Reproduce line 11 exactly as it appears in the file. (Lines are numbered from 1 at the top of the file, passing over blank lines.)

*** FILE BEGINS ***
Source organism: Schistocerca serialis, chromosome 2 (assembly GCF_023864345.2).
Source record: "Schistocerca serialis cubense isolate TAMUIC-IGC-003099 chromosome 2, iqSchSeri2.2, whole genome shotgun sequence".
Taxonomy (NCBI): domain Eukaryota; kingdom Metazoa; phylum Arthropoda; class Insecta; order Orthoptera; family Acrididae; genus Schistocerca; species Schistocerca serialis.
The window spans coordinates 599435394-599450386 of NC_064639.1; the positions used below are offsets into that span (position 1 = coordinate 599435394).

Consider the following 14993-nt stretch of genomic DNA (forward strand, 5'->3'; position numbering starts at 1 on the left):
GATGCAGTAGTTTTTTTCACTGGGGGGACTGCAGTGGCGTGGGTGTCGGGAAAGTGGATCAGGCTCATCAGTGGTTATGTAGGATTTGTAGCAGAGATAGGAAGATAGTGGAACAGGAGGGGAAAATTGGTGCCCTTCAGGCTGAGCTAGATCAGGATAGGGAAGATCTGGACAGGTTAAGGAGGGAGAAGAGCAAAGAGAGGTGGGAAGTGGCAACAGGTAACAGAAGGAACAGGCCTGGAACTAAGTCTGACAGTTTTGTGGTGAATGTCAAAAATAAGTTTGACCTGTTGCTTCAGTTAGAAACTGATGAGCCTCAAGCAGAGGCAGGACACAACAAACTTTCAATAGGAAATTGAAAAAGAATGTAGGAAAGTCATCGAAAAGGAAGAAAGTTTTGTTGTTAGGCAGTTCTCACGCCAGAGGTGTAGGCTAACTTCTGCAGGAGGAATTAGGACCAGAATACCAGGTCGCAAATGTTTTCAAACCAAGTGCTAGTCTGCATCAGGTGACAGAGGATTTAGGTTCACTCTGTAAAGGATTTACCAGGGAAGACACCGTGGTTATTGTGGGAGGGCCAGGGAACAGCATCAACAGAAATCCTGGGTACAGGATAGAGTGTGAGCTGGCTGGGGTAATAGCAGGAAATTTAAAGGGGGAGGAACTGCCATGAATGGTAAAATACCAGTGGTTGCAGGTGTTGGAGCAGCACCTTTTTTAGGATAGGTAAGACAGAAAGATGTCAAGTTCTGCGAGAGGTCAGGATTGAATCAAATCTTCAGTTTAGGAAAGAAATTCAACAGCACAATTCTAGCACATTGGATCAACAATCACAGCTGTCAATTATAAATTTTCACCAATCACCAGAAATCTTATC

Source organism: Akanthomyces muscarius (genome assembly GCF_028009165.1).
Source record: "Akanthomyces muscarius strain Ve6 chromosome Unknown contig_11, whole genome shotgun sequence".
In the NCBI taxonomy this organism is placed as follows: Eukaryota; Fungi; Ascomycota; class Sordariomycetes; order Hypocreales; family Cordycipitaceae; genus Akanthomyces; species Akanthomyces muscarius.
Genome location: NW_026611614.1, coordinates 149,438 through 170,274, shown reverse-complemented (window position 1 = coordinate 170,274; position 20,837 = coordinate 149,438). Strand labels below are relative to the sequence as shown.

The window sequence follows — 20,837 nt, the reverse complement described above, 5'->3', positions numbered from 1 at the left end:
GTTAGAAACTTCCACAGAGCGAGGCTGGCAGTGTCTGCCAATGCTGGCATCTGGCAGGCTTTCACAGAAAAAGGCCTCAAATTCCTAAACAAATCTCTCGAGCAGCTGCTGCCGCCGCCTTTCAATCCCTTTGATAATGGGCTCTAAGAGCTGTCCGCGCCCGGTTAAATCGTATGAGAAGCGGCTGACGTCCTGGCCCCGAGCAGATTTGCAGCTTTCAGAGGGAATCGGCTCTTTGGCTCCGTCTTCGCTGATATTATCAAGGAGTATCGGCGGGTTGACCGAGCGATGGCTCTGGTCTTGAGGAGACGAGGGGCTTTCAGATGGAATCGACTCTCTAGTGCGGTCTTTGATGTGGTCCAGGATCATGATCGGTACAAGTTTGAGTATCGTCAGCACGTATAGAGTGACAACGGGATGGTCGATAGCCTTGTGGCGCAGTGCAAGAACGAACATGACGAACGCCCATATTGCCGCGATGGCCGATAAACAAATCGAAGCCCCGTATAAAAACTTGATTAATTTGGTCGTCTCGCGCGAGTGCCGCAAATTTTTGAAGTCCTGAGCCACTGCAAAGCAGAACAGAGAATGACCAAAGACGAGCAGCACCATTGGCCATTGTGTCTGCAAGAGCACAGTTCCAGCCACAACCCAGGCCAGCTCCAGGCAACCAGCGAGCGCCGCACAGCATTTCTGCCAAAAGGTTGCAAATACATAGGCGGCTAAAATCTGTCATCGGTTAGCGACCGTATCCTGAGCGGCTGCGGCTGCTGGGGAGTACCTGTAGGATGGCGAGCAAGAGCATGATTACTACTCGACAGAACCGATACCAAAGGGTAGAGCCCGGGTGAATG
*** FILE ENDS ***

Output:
The window sequence follows — 20,837 nt, the reverse complement described above, 5'->3', positions numbered from 1 at the left end: